Home Assistant, GPSLogger & no open port

Philipp Mundhenk · October 31, 2019

I have recently started venturing into the area of home automation a little more. As you can expect, my focus is running a system as flexible, functional and yet secure as possible. This involves to not use components connected to the Internet. The details of this, however, shall be the content of another article. There, I will introduce the hardware (currently undergoing changes) and platform I use. This article instead covers the higher-layer challenge of tracking Android phones positions (and via this the positions of people) with GPSLogger and bringing that information to Home Assistant. While this works out of the box in Home Assistant, it requires Home Assistant, or, more specifically, the GPSLogger integration, to be available to the phone. This typically means an open port to the web server of Home Assistant. Seeing all the other control options available via the web interface, I did not want to risk exposing these, in case of a security incident. Thus, this article will present a solution to tunnel GPSLogger data into Home Assistant via a web server.


Lets start with the only downside of this: As the connection will need to be initiated from Home Assistant, this means, that the GPS data will be polled. This is of course not the most efficient way. To me, however, this is acceptable, as I do not require that data very frequently and can use a low polling interval, reducing the inefficiencies slightly. In this context, I can only recommend to also use an additional device_tracker platform, e.g., via ping or your router. While this is also often based on polling, you can set the update interval (scan_interval) a little shorter there, without sending packets around the world.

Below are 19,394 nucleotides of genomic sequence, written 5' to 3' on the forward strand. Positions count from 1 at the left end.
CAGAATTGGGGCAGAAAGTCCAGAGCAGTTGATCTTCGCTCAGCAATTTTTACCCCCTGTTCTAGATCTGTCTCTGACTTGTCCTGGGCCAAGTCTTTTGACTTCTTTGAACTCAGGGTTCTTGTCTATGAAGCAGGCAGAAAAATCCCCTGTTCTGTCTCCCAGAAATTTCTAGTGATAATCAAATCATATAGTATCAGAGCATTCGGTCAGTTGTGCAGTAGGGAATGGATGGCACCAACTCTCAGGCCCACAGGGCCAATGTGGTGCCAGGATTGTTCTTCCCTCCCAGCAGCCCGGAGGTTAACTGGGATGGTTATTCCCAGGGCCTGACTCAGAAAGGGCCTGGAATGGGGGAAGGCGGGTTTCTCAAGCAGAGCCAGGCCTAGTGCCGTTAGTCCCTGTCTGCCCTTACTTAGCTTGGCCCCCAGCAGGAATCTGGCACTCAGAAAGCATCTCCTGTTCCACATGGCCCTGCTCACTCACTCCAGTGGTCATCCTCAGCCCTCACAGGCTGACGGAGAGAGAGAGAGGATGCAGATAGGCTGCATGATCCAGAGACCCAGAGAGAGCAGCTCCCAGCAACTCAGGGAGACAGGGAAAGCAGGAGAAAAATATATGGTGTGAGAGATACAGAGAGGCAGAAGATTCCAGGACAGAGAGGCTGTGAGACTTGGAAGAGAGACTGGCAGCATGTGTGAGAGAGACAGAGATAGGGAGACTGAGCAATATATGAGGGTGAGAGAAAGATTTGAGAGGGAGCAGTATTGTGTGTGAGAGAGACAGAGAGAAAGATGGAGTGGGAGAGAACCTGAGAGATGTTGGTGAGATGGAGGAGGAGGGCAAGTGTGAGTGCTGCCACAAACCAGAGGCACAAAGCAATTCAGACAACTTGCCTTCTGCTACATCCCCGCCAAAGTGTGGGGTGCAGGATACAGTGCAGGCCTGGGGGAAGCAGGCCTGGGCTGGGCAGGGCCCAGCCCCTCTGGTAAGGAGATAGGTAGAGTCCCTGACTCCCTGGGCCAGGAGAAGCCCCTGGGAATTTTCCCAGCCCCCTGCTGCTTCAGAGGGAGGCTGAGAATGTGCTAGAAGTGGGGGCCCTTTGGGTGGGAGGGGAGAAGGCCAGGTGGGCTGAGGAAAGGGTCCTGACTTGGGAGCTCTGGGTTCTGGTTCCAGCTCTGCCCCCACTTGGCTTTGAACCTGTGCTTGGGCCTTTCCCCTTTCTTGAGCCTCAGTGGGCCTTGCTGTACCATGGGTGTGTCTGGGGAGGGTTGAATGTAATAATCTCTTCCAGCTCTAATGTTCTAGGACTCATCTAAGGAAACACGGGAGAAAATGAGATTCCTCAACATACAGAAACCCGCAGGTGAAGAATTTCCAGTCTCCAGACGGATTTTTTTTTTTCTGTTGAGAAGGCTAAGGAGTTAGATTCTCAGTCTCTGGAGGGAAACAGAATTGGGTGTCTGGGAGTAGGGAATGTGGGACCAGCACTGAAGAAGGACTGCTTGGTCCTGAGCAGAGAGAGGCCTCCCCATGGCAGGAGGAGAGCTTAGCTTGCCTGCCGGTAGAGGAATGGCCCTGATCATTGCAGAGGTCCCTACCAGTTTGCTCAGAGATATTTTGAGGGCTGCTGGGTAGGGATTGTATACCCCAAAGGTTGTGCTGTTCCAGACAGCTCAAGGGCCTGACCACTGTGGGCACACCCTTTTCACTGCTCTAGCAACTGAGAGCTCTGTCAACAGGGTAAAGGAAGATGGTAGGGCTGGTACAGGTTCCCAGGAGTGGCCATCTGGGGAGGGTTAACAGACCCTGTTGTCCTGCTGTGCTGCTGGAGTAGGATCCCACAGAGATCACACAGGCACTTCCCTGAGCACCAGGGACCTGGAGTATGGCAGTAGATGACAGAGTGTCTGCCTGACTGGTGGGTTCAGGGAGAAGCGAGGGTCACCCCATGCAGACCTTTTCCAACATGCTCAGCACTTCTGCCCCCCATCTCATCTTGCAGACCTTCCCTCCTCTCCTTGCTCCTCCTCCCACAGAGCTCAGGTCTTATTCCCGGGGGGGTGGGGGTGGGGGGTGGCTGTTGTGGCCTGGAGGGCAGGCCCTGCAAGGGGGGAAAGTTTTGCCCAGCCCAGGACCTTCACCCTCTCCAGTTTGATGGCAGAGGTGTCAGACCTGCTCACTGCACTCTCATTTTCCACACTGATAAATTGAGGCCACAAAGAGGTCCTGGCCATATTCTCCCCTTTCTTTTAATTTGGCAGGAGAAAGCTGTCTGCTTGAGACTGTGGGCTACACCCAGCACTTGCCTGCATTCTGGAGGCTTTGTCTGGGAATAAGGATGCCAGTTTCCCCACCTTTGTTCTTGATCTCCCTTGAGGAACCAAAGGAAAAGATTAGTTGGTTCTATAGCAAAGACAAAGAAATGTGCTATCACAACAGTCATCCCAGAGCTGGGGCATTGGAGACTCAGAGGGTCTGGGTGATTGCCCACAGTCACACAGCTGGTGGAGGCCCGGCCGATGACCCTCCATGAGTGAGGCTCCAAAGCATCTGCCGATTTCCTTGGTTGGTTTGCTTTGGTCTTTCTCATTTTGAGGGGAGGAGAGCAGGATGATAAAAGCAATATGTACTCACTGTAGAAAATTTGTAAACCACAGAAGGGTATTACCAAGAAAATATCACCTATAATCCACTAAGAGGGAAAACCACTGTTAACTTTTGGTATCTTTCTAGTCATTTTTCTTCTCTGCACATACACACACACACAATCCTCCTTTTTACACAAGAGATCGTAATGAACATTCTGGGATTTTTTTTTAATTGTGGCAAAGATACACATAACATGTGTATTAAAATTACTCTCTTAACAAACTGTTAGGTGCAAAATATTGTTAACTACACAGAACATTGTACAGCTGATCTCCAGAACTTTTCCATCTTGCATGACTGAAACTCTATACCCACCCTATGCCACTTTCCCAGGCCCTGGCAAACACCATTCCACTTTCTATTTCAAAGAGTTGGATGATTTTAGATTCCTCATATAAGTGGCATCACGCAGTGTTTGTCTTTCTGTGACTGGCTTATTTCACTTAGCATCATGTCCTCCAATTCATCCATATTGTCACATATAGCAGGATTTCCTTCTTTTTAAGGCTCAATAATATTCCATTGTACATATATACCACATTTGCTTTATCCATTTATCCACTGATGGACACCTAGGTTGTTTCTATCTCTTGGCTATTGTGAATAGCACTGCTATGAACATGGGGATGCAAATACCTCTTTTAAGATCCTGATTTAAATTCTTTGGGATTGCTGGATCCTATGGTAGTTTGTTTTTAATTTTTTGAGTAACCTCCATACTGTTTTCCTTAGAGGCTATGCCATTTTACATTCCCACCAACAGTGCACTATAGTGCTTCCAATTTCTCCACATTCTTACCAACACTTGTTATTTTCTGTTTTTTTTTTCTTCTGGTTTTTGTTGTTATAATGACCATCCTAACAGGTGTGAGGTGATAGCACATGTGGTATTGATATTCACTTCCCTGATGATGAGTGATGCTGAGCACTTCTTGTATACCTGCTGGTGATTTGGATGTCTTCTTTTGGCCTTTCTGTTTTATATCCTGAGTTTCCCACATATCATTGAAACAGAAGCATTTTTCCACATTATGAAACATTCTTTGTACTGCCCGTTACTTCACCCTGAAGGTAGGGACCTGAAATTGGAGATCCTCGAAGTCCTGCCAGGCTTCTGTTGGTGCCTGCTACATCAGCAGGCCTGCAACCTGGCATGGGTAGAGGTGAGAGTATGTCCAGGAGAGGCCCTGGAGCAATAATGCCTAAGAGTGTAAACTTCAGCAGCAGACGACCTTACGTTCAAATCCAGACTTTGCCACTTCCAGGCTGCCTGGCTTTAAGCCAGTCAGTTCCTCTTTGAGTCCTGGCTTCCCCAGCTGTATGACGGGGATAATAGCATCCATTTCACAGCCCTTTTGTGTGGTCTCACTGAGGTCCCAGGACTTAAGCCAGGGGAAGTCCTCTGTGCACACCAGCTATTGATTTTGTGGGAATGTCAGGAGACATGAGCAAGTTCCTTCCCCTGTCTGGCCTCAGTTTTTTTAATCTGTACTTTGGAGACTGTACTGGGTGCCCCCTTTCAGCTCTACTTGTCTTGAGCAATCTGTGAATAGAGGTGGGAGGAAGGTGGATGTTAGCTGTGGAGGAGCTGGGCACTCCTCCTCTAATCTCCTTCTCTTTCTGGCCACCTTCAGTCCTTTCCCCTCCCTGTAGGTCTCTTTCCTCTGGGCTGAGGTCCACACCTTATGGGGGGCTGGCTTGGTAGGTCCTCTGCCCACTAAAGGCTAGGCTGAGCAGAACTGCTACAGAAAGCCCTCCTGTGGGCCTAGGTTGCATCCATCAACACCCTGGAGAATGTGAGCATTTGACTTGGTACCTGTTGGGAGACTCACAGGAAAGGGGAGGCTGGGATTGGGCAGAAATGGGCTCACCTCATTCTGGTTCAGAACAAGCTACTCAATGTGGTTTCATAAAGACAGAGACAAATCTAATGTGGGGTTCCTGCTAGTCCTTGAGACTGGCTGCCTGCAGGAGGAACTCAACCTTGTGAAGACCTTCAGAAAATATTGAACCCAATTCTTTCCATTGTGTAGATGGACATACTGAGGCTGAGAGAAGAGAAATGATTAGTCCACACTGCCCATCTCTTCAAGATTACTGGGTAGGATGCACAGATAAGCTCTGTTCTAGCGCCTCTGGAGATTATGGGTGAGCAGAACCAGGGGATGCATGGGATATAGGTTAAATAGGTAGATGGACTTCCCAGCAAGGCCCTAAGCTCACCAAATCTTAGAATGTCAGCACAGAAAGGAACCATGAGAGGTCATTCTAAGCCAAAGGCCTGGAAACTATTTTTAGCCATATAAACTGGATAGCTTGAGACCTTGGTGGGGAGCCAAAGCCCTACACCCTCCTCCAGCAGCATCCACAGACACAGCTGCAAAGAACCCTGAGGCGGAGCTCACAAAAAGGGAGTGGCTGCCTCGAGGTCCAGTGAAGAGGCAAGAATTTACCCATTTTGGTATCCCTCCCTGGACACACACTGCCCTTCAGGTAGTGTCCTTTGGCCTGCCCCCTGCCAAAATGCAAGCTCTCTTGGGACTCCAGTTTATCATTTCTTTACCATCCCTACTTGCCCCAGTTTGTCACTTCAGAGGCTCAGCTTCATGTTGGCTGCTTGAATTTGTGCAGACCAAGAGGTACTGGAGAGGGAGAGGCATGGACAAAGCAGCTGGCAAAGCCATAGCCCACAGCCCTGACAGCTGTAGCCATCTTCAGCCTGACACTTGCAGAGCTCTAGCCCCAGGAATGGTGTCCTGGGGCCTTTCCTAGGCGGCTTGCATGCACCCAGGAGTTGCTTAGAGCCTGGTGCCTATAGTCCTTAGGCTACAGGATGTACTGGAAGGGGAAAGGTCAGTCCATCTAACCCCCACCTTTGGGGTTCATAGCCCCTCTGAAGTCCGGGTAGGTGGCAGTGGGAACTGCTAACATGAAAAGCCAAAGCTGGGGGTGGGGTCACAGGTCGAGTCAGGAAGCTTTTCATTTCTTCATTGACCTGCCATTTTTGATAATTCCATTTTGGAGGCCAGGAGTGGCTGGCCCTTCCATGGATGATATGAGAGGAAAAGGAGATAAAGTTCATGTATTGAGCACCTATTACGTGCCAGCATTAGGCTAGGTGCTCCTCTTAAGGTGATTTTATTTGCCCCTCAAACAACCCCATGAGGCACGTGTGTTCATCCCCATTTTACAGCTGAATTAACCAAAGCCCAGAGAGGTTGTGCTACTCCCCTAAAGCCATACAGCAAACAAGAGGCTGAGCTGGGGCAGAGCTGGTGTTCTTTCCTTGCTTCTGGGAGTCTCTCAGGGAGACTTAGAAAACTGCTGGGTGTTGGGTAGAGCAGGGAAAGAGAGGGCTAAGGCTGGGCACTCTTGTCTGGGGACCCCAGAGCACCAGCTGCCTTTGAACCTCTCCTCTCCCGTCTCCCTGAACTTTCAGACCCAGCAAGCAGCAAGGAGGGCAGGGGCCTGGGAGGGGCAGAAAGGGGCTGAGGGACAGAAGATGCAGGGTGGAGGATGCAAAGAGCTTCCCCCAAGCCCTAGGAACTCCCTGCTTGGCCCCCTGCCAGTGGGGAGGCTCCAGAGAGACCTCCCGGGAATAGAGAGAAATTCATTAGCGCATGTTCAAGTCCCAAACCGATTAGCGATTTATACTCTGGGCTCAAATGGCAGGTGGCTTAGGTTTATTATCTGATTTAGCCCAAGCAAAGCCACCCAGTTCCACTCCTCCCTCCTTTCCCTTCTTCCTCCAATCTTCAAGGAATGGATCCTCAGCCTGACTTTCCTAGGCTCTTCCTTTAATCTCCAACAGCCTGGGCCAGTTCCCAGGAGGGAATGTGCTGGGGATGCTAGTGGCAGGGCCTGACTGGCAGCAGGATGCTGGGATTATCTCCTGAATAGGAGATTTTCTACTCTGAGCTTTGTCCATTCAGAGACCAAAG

The general approach works as follows: Instead of having GPSLogger call the REST endpoint of Home Assistant directly, it will be set up to call an address on a web server (such as the one this website is running on), which in turn will store the latest received sample (per device) to a file in JSON format. This file can be retrieved and interpreted by Home Assistant with a RESTful Sensor. Changes in the data will trigger an automation, which in turn calls a RESTful Command to localhost, where the GPSLogger integration accepts this data. From there on, the data can be used as if directly injected to the GPSLogger integration.


The data needs to be stored on an intermediate server. This requires a small PHP script in a protected folder.

	$storage = 'gps.txt';
	$fp = fopen($storage, 'r');
	$data = file_get_contents($storage);
	$json = json_decode($data);

	$dev = $_GET["dev"];

	foreach($_GET as $key => $value){
		if ($key != "dev") {